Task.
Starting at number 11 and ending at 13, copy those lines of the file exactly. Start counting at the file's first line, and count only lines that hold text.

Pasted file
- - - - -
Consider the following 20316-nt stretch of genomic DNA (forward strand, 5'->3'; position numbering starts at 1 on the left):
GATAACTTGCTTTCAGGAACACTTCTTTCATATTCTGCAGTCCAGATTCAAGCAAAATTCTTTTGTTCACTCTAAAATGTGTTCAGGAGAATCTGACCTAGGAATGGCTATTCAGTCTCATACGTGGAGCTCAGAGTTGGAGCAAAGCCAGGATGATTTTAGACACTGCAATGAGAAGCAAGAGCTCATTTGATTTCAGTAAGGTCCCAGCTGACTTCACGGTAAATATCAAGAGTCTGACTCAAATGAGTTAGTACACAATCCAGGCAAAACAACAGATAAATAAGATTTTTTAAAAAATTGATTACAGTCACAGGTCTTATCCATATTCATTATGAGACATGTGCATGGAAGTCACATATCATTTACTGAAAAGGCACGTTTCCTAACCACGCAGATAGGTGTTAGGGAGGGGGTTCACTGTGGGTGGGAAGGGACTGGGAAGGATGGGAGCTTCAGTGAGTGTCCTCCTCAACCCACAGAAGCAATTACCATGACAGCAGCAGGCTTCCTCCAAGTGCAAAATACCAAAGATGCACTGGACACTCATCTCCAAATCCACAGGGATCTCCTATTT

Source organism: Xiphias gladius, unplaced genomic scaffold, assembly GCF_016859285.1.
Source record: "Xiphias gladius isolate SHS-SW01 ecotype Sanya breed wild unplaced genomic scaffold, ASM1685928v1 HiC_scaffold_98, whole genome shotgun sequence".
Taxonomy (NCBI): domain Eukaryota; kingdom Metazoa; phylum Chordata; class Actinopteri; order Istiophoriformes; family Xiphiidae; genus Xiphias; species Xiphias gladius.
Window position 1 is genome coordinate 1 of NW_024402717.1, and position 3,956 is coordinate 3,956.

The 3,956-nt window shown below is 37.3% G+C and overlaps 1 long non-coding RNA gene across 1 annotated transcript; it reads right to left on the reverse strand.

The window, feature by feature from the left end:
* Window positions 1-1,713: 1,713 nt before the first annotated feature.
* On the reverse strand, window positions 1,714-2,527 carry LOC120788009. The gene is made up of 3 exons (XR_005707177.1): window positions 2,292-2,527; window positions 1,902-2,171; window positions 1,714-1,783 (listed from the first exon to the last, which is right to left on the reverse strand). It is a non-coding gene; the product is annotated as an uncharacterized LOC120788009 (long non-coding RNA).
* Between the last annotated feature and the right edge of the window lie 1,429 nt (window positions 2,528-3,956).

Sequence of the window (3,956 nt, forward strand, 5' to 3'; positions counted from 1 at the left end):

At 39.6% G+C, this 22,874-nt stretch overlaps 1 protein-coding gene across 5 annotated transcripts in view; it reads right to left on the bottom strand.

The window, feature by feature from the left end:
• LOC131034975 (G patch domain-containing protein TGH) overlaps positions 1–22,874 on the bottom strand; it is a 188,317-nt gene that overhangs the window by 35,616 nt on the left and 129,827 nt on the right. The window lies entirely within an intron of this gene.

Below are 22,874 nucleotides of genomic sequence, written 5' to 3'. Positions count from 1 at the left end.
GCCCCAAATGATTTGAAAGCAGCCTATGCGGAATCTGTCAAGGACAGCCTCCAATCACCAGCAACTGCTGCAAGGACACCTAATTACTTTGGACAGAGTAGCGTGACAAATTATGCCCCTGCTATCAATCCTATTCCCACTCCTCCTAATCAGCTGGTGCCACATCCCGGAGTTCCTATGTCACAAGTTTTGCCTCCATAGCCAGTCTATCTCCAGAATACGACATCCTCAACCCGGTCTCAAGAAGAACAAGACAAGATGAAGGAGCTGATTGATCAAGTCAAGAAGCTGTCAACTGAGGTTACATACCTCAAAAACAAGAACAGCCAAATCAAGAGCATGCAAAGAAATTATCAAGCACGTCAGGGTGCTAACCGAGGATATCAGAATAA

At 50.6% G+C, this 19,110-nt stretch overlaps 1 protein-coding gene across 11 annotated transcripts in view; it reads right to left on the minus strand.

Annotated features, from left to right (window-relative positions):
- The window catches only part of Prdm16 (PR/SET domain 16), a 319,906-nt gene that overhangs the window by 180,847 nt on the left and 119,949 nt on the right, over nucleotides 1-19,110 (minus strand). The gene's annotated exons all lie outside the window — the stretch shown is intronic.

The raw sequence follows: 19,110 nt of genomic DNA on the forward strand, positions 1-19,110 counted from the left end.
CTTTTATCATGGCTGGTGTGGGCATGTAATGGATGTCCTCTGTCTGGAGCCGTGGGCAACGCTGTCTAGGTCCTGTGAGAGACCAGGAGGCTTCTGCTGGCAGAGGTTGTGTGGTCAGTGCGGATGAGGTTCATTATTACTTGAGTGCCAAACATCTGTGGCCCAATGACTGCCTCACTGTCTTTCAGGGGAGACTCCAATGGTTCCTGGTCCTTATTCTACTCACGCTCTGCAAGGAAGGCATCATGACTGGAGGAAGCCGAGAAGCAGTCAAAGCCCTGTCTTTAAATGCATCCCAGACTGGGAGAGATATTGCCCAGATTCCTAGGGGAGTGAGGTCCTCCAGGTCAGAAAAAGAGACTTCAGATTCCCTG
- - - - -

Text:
* Between the last annotated feature and the right edge of the window lie 1,429 nt (window positions 2,528-3,956).

Sequence of the window (3,956 nt, forward strand, 5' to 3'; positions counted from 1 at the left end):

At 39.6% G+C, this 22,874-nt stretch overlaps 1 protein-coding gene across 5 annotated transcripts in view; it reads right to left on the bottom strand.